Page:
Its black plumage stands out against its bright orange-yellow facial skin and some extended patches of white feathers on each side of its throat.

It measures between 28 – 35 inches in length and has webbed feet that enable it to swim gracefully through rivers and lakes, as well as coastal areas.

These birds are known for their voracious appetite for fish, sometimes diving over 100 ft deep into water looking for food.

Despite this reputation they also feed on crustaceans, amphibians and insects when available.

Cormorants have been part of many cultures throughout history due to their remarkable ability to fly long distances making them valued messengers or companions during fishing expeditions at sea.Scientific classification:

SpeciesN. auritum

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7. Tree Swallow

Tree swallow

The Tree Swallow is a migratory bird of the Hirundinidae family, first described by French ornithologist Louis Vieillot in 1807. It has glossy blue-green upperparts, and white underparts with iridescent violet on its throat and breast.

Its wings are blackish above with pale grey below, while its tail feathers are blackish-blue with white edges.

During breeding season they build cup shaped nests out of grasses or twigs which are lined with animal hair or fur found near their nesting sites.

They feed mainly on insects such as flies and beetles that they catch while flying over fields or water surfaces during summer months when food is abundant for them to survive migration back southward in winter time.

The tree swallow is an important part of our environment both aesthetically and ecologically due to it’s insectivorous diet helping keep pest populations low in certain areas where agricultural crops may otherwise be damaged without these birds around.Scientific classification:

SpeciesT. bicolor

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8. Western Bluebird

Western bluebird

The Western Bluebird is a small North American thrush that was formally described by English naturalist William John Swainson in 1832.

It has six subspecies and measures 15 to 18 cm long, with the adult male being bright blue on top and light orange-brown underneath.

Its wings have white bars which contrast against its bright plumage. The female is duller overall but retains the same wing pattern as its counterpart.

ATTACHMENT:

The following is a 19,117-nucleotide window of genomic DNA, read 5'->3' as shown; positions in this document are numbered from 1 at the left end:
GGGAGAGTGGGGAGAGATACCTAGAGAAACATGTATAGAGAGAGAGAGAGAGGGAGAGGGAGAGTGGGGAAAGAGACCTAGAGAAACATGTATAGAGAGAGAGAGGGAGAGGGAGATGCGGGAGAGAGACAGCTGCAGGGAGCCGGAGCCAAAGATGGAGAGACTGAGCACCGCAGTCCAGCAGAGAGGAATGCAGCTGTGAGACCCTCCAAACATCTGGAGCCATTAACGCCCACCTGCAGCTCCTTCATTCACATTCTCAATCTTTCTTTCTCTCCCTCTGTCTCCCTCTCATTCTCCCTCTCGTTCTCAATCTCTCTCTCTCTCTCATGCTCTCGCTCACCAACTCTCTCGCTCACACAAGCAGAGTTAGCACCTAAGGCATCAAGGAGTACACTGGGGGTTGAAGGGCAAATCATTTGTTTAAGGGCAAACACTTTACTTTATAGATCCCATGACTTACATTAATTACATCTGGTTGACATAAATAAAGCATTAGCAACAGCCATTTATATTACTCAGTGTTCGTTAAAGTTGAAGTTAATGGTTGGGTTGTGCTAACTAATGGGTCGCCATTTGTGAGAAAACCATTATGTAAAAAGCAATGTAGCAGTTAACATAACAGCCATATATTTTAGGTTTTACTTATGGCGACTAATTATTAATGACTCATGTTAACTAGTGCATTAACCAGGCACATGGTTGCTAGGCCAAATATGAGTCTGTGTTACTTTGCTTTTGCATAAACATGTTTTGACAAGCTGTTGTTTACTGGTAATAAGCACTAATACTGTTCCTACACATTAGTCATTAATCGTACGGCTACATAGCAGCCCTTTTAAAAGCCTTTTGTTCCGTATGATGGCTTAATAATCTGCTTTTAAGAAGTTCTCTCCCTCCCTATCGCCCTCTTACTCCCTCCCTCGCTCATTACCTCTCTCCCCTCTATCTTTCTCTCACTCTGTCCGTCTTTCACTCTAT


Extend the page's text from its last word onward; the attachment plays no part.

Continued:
In addition, it also sports an attractive reddish patch near its bill area when breeding season arrives.

This species can be found inhabiting open woodlands, grassy meadows or agricultural areas of western America from Alaska southwards into Mexico and Guatemala where they feed mainly on insects such as beetles, flies, ants etc..

All in all this gorgeous bird adds colour to any environment.Scientific classification:

SpeciesS. mexicana

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9. Brewer’s Blackbird

Brewer s blackbird

Brewer’s blackbird is a medium-sized New World bird that can be easily identified by its glossy, iridescent purple head and neck.

The body of the male has bluish-green highlights while females have brownish-grey plumage with slight hints of the male’s iridescence.

Both sexes possess bright yellow eyes, black feet and legs, and dark wings. Brewer’s blackbirds are commonly found in open grasslands or shrubland habitats.

They prefer to eat insects but will also feed on grains such as wheat or corn if available during winter months when insect populations decline.

These birds often form large flocks which provide protection from predators like hawks or owls looking for an easy meal.Scientific classification:

SpeciesE. cyanocephalus

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10. Common Merganser

Common merganser

The Common merganser, also known as the goosander in Eurasia, is a notable seaduck found in river and lake habitats of forested regions across Europe, Asia, and North America.

This large bird primarily feeds on fish and is known for nesting in tree holes. It was first described by Carl Linnaeus in 1758 in the 10th edition of his Systema Naturae.

With its distinctive appearance and adaptability, the Common merganser is a fascinating species that has captured the attention of bird watchers and ornithologists alike.Scientific classification:

SpeciesM. merganser

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11. Red-Shouldered Hawk

Red-shouldered hawk

The red-shouldered hawk, also known as Buteo lineatus, is a medium-sized bird of prey found in eastern North America and along the coast of California and northern to northeastern-central Mexico.

While many of these hawks are permanent residents within their range, northern populations do migrate, with most traveling to central Mexico.

The species faces numerous threats to its survival, with deforestation being a primary issue.

Despite the many challenges they face, these birds are an important part of their ecosystems, primarily feeding on rodents, small mammals, and amphibians.

In addition to their hunting capabilities, these hawks are known for their striking appearance, featuring reddish brown shoulder feathers and bold black and white striped wings.

Overall, the red-shouldered hawk is a fascinating and important bird that plays a vital role in its surroundings.Scientific classification:

SpeciesB. lineatus